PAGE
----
Hardin, “Faith and the Pursuit of Health”

Hardin, Jessica. 2018. Faith and the Pursuit of Health: Cardiometabolic Disorders in Samoa. New Brunswick, New Jersey: Rutgers University Press. 

Publisher’s DescriptionFaith and the Pursuit of Health explores how Pentecostal Christians manage chronic illness in ways that sheds light on health disparities and social suffering in Samoa, a place where rates of obesity and related cardiometabolic disorders have reached population-wide levels. Pentecostals grapple with how to maintain the health of their congregants in an environment that fosters cardiometabolic disorders. They find ways to manage these forms of sickness and inequality through their churches and the friendships developed within these institutions. Examining how Pentecostal Christianity provides many Samoans with tools to manage day-to-day issues around health and sickness, Jessica Hardin argues for understanding the synergies between how Christianity and biomedicine practice chronicity.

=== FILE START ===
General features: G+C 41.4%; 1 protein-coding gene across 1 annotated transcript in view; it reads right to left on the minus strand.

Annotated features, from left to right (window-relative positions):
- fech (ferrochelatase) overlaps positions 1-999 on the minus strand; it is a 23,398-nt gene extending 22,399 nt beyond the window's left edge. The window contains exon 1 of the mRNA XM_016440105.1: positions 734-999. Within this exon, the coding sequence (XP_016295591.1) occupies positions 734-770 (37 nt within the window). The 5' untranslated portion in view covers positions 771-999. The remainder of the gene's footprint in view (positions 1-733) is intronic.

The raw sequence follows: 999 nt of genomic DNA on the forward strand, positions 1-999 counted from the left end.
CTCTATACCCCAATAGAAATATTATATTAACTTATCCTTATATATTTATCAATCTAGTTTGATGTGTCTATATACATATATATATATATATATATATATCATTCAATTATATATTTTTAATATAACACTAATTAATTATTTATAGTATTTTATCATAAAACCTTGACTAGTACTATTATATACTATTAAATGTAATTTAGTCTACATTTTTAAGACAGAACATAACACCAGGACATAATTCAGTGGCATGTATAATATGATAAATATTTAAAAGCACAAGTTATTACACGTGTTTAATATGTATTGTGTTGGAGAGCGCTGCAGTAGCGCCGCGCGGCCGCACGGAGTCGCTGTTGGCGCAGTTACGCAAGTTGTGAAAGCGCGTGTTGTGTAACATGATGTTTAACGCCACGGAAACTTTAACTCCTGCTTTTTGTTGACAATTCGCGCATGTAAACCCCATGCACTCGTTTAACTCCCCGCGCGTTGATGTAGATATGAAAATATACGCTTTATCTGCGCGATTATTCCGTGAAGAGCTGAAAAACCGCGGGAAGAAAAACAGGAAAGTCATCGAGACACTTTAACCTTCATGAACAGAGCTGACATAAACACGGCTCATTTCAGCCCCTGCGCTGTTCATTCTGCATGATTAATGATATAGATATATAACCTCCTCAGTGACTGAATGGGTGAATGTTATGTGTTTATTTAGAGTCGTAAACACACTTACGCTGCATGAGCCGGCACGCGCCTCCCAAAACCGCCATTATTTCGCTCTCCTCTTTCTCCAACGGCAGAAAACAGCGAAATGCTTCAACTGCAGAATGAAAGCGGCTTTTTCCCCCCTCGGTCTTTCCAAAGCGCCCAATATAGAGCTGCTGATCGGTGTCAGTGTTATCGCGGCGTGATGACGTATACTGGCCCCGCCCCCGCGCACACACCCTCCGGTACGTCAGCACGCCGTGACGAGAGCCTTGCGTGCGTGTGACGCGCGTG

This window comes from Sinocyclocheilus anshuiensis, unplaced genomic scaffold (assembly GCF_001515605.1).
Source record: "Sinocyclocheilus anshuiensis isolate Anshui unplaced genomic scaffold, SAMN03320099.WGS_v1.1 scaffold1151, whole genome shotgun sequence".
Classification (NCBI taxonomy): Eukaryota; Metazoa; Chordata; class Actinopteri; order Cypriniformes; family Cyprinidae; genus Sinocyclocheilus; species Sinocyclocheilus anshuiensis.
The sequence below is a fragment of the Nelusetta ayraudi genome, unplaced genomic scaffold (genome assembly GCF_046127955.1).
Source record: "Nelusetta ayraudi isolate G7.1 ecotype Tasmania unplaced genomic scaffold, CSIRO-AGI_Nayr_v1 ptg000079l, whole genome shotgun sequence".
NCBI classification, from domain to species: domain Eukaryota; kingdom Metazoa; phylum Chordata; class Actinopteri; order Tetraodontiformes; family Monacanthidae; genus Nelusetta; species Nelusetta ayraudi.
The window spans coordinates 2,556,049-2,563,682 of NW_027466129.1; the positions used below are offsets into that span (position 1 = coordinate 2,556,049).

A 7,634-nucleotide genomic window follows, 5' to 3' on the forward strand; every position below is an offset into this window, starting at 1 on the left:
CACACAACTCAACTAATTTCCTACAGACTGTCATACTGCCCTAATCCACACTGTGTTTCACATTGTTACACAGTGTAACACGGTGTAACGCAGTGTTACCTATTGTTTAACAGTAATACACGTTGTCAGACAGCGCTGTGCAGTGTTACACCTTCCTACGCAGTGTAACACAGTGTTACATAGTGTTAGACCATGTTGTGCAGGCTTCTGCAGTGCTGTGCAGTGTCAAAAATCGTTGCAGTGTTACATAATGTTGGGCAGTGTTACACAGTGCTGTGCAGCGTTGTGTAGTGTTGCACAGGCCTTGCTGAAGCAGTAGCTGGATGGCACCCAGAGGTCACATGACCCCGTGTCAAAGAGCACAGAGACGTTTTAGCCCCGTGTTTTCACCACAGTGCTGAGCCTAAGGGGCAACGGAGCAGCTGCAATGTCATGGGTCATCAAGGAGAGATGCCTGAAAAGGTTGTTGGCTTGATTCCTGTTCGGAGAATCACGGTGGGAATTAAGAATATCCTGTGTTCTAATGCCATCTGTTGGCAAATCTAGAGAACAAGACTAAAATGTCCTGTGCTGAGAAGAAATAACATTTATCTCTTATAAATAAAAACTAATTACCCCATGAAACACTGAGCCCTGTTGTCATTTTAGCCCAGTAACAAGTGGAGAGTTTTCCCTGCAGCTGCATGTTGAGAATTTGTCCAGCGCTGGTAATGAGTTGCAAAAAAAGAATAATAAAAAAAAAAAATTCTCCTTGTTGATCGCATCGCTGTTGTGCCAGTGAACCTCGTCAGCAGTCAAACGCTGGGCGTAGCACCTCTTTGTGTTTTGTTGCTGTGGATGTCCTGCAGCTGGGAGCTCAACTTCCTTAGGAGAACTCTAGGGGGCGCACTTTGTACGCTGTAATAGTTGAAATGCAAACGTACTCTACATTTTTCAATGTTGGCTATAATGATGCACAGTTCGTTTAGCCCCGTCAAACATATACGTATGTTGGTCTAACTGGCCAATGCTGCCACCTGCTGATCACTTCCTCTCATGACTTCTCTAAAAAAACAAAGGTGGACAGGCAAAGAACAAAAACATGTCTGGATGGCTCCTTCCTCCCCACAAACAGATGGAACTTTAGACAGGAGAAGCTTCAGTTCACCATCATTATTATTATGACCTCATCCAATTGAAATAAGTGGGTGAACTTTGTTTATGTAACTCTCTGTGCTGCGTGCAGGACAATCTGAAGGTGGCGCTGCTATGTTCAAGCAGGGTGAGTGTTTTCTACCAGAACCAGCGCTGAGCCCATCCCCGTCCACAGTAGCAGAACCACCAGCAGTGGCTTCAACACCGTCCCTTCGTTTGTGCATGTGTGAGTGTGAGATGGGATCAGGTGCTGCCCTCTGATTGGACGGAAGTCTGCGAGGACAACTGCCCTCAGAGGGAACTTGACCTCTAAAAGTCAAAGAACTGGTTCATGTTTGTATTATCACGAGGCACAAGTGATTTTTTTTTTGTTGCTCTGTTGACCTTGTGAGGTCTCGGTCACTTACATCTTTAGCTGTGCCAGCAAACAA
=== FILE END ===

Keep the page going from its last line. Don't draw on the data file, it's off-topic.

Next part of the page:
Tomlinson, “Repetition in the work of a Samoan Christian theologian”

Tomlinson, Matt. “Repetition in the work of a Samoan Christian theologian: Or, what does it mean to speak of the Perfect Pig of God?” History and Anthropology

Abstract: The Samoan Christian theologian Ama’amalele Tofaeono draws on diverse intellectual sources to articulate an ecological theology both distinctively Samoan and self-consciously Oceanic. I examine Tofaeono’s writings through the lens of recent work in linguistic anthropology on repetition and replication. By paying close attention to the ways texts and their original contexts, authorship, and intentions can be brought forward into new contexts, such anthropological work offers a useful perspective on Tofaeono’s theological arguments about creation and salvation. Tofaeono frames creation and salvation as actions that are necessarily ongoing—matters of repetition rather than rupture, a kind of continuity that depends not on fundamental durability but on repeated reengagement. An appreciation of Tofaeono’s articulation of time and repetition can in turn illuminate the anthropological study of social transformation and help develop productive interdisciplinary dialogue between anthropology and theology.